Jan 20 - Feb 19, 2016 | Monday to Friday 9:30AM - 5:00PM
Eric Arthur Gallery, 230 College St
Camping is both locative practice and timeless process.
—Charlie Hailey, Campsite (2008)
A foundational myth of North America is our collective relationship to the expansive, often rugged, and remote national landscapes. From Thoreau’s cabin in the woods, to 19th century cottages offering urbanites respite from the city in the summer, the notion of retreat and the restorative role of immersive landscape experiences has formed part of the North American conscience. Camping in North America did not develop on a large scale until after World War II, when increased leisure time, car access, and the possibility of camping with motorized vehicles greatly expanded the activity. This growth was served by public and commercial campsites which offered a range of camping experiences.
Modern day camping is the product of multiple, simultaneous evolutions over the past century: legislation that created national parks; the evolution of camping gear which shadowed the advent of new materials and technologies; and transformations in the actual configuration and layout of campsites. Private campgrounds catered to recreational vehicles by offering paved parking areas in picturesque locations. Public camp grounds, often in national or provincial parks offered remote campsites and more accessible car camping. The layout of most campsites embrace a suburban plan, even with cul-de-sacs. A distribution of camping plots are sheltered by trees but within viewing and hearing distance of each other. The car pulling into each lot serves as the first act of setting up camp.
The enduring appeal of camping over the past century is driven by the desire to escape modernity, and a primal interest in the “primitive hut.” The desire for immersive experiences by reducing the envelopes and infrastructures that traditionally separate us from our environment.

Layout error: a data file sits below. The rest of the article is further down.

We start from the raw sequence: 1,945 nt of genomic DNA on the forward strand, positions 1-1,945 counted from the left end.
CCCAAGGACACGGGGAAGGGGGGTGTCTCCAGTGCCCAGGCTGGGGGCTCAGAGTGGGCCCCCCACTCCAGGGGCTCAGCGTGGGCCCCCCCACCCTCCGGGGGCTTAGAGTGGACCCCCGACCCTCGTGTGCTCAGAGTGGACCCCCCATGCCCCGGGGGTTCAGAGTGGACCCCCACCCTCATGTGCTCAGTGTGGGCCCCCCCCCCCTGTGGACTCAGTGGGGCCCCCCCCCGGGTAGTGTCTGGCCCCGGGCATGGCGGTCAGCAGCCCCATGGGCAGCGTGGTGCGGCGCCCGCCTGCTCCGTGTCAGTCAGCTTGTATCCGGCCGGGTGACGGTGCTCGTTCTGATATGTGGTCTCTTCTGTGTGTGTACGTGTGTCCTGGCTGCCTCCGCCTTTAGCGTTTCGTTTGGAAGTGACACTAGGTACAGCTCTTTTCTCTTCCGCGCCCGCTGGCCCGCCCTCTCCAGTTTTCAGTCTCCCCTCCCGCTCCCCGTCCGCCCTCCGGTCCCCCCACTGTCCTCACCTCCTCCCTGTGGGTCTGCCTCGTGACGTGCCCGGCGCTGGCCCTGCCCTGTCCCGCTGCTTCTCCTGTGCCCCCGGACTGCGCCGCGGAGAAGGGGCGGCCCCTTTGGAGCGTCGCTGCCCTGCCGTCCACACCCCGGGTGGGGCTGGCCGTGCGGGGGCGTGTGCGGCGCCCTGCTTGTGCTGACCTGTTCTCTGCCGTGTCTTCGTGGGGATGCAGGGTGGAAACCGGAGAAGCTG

Yet, we are increasingly far from this experience, embracing a suburban relationship to wilderness. The architect Charlie Hailey identifies camping as a phased process: “We leave home, we arrive at site, we clear an area, we make and then finally break camp before departing.” (Hailey, 2008)
With so much attention placed on gear and material innovation, little attention has been paid to the campsite itself. This project foregrounds the campsite as a design question. Is there a possibility for other forms of collectivity in the remote? The Making Camp series of proposals consider new possibilities of collective camping and the processes they entail. It questions the role of the campsite, the experiences enabled by it, and the environments created by camping infrastructures. The project highlights five possible formats for camping that synchronize environment and spatial order. The designs explore how campers related to each other, how camping rituals are enacted and inform spatial order, and how the campsite interacts with its context.
Making Camp is returning from acclaimed success at the inaugural Chicago Architecture Biennial, which ran from October 3, 2015 until January 3, 2016. The work has been expanded to include new drawings. Free copies of the six custom camping pamphlets will be available on opening night January 20.